By generating lots of ideas and possible solutions, we are giving ourselves the best possible chance of successfully solving a complex problem. However, once we’ve done this, we should focus our energies on those with the highest likelihood of success.

4. Evaluating the potential solutions to choose the best approach to solving a complex problem

When evaluating complex problems, we can start by thinking about our primary goal, but also what some of the secondary goals are:

  • The primary goal is the main thing that you are trying to achieve. For example, how to increase the user base on a digital learning platform. This is usually posed as the main problem or question.
  • The secondary goals are those things that also matter. These are things that our solution also has to be able to do. For example, while we want to increase the platform’s user base, our secondary goals might be that we do not want to exceed a set budget, or that we also want to ensure that these users are engaging regularly with the platform’s content. These secondary goals, therefore, also act as constraints on what the solution will do.

One of the things that make complex problems challenging to deal with is that sometimes the secondary goals are not always known at the outset. Instead, they emerge as the complex problem is explored, and some of the trade-offs between different choices become apparent. 

Remember that not everyone will see the strengths and weaknesses in the same way, depending on their diverse perspectives and whether they have other goals that they are trying to achieve from the solution. Something which is an advantage to one person might be a disadvantage to another – for example, more parking might make it easier for someone to travel to a shopping mall. Still, for the local resident, the additional pollution and traffic from more people driving to the mall is a significant disadvantage.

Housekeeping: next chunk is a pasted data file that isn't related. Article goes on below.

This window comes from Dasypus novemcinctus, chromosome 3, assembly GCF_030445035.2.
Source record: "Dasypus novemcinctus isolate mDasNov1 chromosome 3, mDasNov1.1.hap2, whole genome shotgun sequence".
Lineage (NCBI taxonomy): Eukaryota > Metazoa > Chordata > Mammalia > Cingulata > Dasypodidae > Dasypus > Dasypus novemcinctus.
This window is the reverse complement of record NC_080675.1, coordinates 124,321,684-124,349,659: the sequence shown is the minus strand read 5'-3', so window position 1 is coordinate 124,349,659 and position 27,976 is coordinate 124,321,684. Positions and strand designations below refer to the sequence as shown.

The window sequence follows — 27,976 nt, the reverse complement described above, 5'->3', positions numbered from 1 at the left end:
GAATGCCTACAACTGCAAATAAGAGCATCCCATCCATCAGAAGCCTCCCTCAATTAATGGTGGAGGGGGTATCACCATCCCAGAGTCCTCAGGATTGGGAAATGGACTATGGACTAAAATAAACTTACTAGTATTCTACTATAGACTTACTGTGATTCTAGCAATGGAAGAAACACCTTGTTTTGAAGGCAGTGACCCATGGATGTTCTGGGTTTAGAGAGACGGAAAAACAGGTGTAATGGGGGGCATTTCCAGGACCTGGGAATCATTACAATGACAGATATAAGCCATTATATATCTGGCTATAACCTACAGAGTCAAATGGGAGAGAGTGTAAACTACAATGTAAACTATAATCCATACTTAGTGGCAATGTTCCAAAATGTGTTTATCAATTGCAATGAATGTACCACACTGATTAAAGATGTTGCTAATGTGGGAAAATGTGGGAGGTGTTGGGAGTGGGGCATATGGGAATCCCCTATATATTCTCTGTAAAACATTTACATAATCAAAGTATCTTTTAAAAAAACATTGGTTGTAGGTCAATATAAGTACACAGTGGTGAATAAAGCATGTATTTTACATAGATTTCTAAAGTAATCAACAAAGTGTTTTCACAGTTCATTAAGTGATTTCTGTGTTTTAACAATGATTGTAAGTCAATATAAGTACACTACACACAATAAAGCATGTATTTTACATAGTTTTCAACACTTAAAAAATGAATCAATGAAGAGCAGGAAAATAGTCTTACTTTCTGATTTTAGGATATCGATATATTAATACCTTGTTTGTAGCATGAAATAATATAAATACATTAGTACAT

When we think about complex problems, we have probably already done some research, and thought about causes and effects and how those link together. Another challenge of complex problems is that solving part of them might lead to negative secondary effects. For example, trying to increase footfall in the local mall through increasing car parking spaces would cost the council money, so they then reduce spending on something else like street cleaning. This might make the town dirtier and more polluted and reduce wildlife across the town.

Therefore, it is a good idea to evaluate potential solutions not just in terms of whether they help to achieve the primary and secondary goals, but also whether they will have any secondary effects that could be damaging.

Applying complex problem solving skills in the workplace

When complex problems occur in the workplace you may need to work with others, either internally with colleagues, or externally with those from other organisations to increase your knowledge and understanding before you seek to come up with any solution to the problem. When seeking to build your understanding on a complex issue, try to pay close attention to any source of information and seek to use what you have found to good effect. 

Whether the organisation is big or small, decisions can affect many people and their daily responsibilities. By fully exploring the causes and effects of a problem in the workplace, you might see a number of positive outcomes for you, your colleagues and the wider organisation.  

Employees could be given the task of coming up with a range of possible options to solve a complex problem they have. Once a range of options have been noted, the organisation may ask those individuals to look at how feasible different options. Try to keep in mind what is important to the company when considering the range of solutions.

At work, you may find as you solve one part of a complex problem, secondary effects are revealed, causing issues that were not expected. In any business or organisation these effects will need to be considered in advance and dealt with promptly so as to not have any negative consequences. Being able to respond in a calm, measured way to evaluate the situation, and adapt plans as appropriate will mean the primary goal can still be achieved.

To learn more about complex problems and how to solve them, visit our Universal Framework pages for problem solving skills.

To start building problem solving skills across your team or business, explore our Employer Programme

  1. https://www.mckinsey.com/industries/public-and-social-sector/our-insights/defining-the-skills-citizens-will-need-in-the-future-world-of-work